The four seafarers from Ghana — Mohammad Mustapha, 38, Issah Sawudu, 49, Iddriss Mohammad, 48, and Abakah Francis, 60 — who were rescued from a stranded ship two nautical miles off the city’s coast and sent back home on Wednesday, had first approached the Bombay high court in 2015 — four years after they were first stranded.
On Monday, the vessel was sold off as scrap. The National Union of Seafarers of India (NUSI) had told the court it will take the responsibility to ensure the petitioners were sent home.
While Suwadu told the court he had not been paid his salary since 2009, others said they had not been paid their salaries since 2011. They said they had been living on the ship with “no electricity, and very little food and medicines” and sought that the court direct their employers to pay them their dues and arrange for them to go back home.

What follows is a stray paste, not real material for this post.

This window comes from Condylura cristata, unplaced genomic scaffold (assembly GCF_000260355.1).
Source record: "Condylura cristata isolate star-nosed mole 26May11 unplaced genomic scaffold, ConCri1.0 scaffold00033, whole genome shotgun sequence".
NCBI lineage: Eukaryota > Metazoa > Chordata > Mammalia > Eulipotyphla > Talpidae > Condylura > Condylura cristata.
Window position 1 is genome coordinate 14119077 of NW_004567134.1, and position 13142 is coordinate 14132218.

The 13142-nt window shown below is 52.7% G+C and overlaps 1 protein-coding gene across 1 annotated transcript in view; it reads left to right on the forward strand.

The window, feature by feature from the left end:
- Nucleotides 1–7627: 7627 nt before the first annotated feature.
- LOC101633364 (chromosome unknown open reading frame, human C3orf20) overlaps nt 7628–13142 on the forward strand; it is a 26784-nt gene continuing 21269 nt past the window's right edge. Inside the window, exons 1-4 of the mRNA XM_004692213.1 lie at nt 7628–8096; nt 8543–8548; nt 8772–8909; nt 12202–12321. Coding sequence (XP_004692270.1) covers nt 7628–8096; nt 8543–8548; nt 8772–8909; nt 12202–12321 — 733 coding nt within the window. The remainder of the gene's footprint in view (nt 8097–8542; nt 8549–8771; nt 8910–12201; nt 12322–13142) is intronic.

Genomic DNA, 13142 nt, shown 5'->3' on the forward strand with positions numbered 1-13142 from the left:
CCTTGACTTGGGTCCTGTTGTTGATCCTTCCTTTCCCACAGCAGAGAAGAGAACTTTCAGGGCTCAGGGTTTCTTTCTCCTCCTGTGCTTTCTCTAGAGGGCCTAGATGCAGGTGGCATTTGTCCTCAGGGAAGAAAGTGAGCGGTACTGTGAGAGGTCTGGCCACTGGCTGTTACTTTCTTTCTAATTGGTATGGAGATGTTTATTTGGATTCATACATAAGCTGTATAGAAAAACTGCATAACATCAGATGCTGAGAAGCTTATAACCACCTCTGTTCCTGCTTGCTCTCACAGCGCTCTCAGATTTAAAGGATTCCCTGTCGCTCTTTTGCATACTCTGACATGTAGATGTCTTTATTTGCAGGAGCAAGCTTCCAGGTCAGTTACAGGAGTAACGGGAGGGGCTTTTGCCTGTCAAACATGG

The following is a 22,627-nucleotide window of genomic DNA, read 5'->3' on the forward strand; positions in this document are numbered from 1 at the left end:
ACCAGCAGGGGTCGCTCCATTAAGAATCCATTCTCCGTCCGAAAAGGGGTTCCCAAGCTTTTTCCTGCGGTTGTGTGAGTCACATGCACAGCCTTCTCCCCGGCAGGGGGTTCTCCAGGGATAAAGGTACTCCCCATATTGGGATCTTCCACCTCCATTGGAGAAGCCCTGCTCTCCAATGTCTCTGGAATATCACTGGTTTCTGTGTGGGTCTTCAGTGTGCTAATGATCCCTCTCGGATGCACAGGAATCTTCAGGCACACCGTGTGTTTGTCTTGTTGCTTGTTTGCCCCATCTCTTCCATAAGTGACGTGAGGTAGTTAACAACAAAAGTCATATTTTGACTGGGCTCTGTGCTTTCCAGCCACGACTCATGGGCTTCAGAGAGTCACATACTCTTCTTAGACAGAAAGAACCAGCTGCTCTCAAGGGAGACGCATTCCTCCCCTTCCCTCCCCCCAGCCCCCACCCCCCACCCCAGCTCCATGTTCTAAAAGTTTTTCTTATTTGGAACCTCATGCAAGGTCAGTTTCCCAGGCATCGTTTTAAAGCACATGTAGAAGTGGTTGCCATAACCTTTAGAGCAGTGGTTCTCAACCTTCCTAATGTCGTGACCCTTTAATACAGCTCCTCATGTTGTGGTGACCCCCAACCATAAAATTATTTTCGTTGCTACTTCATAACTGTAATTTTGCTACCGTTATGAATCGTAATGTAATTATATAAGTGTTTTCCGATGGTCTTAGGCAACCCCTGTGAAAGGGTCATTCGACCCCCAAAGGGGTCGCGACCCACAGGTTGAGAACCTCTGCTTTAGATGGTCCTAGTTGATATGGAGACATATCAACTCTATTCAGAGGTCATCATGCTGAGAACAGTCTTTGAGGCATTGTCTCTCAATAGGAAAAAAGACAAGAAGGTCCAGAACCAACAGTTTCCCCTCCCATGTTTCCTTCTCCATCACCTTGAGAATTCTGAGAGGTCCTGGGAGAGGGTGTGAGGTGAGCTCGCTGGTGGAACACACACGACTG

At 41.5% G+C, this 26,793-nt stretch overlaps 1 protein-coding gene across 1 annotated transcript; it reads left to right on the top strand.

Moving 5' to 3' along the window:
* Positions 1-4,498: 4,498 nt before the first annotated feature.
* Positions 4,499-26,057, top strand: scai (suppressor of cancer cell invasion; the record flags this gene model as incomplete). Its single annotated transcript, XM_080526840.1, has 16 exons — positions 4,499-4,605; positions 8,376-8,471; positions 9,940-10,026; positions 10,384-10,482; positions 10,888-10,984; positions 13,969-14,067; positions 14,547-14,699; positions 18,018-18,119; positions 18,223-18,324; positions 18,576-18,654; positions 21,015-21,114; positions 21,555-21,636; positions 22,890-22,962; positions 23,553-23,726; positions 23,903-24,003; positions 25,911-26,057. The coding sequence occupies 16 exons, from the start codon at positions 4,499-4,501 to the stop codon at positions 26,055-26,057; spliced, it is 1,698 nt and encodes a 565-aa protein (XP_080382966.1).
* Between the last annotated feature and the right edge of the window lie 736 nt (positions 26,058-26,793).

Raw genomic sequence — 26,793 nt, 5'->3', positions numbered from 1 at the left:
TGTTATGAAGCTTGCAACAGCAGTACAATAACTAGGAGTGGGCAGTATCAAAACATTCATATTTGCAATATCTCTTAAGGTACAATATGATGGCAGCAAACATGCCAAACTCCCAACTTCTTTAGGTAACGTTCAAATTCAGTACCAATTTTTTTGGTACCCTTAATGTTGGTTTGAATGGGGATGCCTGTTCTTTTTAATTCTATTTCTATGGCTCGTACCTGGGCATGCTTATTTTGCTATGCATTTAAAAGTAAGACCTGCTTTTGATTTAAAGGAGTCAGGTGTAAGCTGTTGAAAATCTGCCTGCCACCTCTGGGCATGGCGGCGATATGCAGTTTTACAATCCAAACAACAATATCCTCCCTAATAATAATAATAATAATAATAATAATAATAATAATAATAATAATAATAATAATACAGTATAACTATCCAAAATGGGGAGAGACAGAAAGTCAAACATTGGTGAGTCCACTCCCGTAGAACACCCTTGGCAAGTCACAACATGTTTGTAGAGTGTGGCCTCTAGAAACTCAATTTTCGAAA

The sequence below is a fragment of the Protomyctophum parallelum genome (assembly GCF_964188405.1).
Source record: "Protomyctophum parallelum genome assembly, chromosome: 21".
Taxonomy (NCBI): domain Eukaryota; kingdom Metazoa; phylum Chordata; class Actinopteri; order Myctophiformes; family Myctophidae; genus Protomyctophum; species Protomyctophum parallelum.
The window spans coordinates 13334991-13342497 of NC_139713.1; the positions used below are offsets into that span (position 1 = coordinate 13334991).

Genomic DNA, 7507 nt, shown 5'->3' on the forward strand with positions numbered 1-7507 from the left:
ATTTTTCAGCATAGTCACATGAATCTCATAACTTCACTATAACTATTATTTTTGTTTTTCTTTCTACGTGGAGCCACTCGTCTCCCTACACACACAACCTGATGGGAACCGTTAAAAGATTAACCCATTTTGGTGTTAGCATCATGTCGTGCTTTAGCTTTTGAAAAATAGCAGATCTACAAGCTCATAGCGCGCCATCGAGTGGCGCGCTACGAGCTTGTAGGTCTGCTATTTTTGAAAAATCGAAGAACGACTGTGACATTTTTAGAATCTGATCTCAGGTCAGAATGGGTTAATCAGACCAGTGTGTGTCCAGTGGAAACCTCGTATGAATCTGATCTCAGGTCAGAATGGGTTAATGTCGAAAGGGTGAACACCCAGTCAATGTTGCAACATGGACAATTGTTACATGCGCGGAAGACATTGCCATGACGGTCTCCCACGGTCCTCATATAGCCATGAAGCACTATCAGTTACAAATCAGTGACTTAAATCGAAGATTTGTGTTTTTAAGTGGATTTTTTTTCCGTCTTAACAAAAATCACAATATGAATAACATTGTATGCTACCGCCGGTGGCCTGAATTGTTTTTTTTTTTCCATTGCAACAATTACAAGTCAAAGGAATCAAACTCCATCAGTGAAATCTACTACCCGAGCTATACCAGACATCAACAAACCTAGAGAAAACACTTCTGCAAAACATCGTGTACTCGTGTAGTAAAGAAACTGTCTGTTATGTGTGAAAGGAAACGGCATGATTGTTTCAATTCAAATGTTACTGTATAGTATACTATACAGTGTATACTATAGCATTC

The first form of relief came on May 6 when justice SK Kathawalla approved the arrest warrant for the vessel owners, and ordered the petitioners be paid by selling off the vessel.
“Louis Gomes, an official of the NUSI mentions that his organisation undertakes to repatriate the four crew members on board the Defendant Vessel No. 1 and also provide for their food and accommodation in the interim and also arrange for the crew’s air tickets. The undertaking is accepted. The Bureau of Immigration is requested to sign off and issue an exit permit to the four Ghanaian crew stranded on the vessel MV Seabulk Plover/Magnum V to enable them to be repatriated to their home country i.e. Ghana at the earliest possible. In the meanwhile, NUSI is requested to take responsibility for their maintenance, repatriation, food etc.,” justice Kathawalla said.